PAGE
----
15 September 2021 | The Adventist Church in Jamaica is struggling with a vocal faction of the membership agitating against COVID vaccination.

Jamaica’s The Gleaner reported this week that “conspiracy theories and anti-vaxxer sympathies are reportedly making inroads within the most populous denomination in Jamaica, chipping away at confidence in the national vaccination drive.”

The vaccine skepticism is not just being fueled by lay members:

“Adventists sceptical of the vaccines are apparently being influenced by charismatic leaders such as executive secretary of the North Jamaica Conference, Pastor Astor Bowers, who publicly declared on June 18 that he had made up his mind in 2020 not to take the jab because he was distrustful of the science,” reported The Gleaner.

The paper stated that Bowers expressed his vaccine skepticism on Journey of Faith, identified by The Gleaner as a popular program streamed on Facebook and YouTube.

“Bowers said that he had been listening to a group of reputable doctors who questioned the validity and efficacy of vaccines. He urged adherents to embrace the church’s core message on health and well-being,” reported The Gleaner.

Other members have expressed similar skepticism on Journey of Faith:

“With more than 4,000 viewers watching and participating in the Journey of Faith at the time, members such as Norma Clarke commented that she had made up her mind to die, but not from the vaccine, while Vida Record’s pronouncement was, ‘No vaccine at this time,’” reported The Gleaner.

This discouragement of COVD vaccination contrasts sharply with a recent official action by the Adventist denomination in Jamaica which supported vaccination.

As Adventist Today reported in late August, leaders of a number of denominations in Jamaica, including the Adventist Church, endorsed the country’s national coronavirus (COVID-19) vaccination program in a joint August 26 press conference held in support of the Jamaican government’s COVID vaccination drive.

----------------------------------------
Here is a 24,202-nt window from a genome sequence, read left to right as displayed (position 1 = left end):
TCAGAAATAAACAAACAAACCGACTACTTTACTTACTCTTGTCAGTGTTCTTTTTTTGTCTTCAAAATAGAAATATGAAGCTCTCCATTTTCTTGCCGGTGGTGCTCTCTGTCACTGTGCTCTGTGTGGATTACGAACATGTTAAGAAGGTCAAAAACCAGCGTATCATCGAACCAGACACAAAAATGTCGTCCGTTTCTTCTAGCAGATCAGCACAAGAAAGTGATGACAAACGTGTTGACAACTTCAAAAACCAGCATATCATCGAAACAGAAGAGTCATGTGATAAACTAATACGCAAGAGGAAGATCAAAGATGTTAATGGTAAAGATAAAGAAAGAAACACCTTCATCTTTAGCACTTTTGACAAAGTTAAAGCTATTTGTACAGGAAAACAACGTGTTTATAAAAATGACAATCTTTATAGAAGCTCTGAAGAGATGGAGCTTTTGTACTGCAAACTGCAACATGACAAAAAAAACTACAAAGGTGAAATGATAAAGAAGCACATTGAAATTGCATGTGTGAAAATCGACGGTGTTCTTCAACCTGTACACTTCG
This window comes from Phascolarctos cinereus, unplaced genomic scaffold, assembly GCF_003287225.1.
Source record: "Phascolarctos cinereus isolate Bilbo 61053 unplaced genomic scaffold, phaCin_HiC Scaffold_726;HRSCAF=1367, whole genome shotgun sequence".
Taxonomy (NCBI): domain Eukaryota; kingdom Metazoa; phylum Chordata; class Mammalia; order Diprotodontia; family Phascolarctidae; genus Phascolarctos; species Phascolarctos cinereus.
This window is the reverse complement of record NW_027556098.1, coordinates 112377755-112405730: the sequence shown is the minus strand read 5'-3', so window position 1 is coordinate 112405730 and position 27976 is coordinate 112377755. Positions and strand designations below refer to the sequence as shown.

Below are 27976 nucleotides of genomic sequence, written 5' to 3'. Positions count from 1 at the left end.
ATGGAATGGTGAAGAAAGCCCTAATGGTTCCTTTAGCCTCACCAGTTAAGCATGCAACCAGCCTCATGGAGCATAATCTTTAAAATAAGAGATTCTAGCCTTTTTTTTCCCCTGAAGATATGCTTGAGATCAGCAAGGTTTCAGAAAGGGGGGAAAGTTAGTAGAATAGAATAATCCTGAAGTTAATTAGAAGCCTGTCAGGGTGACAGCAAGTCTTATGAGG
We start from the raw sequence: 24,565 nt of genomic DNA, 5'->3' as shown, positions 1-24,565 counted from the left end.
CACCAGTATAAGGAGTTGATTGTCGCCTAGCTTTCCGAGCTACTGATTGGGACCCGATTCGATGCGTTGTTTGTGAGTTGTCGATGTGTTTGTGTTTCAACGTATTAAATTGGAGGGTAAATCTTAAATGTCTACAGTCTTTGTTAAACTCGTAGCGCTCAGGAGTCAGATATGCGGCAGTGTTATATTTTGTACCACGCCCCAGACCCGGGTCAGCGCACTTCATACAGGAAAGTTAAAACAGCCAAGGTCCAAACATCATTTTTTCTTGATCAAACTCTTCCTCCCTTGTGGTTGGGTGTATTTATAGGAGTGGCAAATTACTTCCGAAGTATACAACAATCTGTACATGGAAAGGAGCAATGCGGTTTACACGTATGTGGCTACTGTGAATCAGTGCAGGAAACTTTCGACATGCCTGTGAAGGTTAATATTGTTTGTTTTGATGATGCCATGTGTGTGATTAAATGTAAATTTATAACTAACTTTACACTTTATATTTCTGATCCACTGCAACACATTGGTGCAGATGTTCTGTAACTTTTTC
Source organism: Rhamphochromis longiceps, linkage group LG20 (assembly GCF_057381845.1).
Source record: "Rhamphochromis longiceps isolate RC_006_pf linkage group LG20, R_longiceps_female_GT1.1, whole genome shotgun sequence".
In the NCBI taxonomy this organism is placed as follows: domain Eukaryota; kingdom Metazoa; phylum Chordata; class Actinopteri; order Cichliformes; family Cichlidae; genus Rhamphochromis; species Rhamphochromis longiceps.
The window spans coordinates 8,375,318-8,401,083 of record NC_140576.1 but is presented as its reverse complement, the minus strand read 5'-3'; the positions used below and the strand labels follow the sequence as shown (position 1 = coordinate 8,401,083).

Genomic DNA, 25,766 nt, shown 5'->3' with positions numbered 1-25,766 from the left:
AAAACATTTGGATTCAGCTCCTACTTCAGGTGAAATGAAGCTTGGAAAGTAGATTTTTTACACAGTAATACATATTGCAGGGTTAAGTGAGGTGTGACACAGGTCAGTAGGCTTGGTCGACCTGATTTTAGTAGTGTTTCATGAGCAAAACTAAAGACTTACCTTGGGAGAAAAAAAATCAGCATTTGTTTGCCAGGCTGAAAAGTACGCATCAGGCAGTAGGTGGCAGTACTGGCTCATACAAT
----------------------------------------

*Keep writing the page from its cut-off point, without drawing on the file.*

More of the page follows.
“Vaccination has become a source of fracture and foment in the deeply orthodox church that generally frames its vision of the world along sharp binary lines,” reports The Gleaner. “The rift presents a source of public embarrassment because the Seventh-day Adventist Church has high-profile government representatives among its membership or peripheral following, including Governor General Sir Patrick Allen, head of state, and Prime Minister Andrew Holness, who was raised in Adventism. Allen formerly presided over the Central Jamaica Conference and was head of the West Indies Union of Seventh-day Adventists until 2009.”

The Gleaner also featured the responses of Seventh-day Adventist leaders that were more nuanced in their views.

Pastor Everett Brown, President of the Jamaica Union Conference, said that the denomination (in a paraphrase of Brown’s words by The Gleaner) “believes in the efficacy of vaccines and encourages compliance among its members but does not back mandatory take-up.”

Brown said opponents of vaccination would not be censured by the Adventist Church.

President of the West Jamaica Conference, Pastor Glen Samuels and Pastor Charles Brevitt, stewardship director of the West Jamaica Conference, said that disagreements over the vaccination were not evidence of a split in the denomination, as the church allows for disagreement and individual decision making.

“Brevitt strongly opposes the characterisation of the vaccine as the ‘Mark of the Beast’ – the apocalyptic sign of a feared rise of the antichrist – an argument being posited by some adherents. He also hinted that some members have requested official letters from the church endorsing anti-vaccination,” reported The Gleaner.

“The church cannot give those letters, because we are not (against the vaccine),” Brevitt said to The Gleaner.

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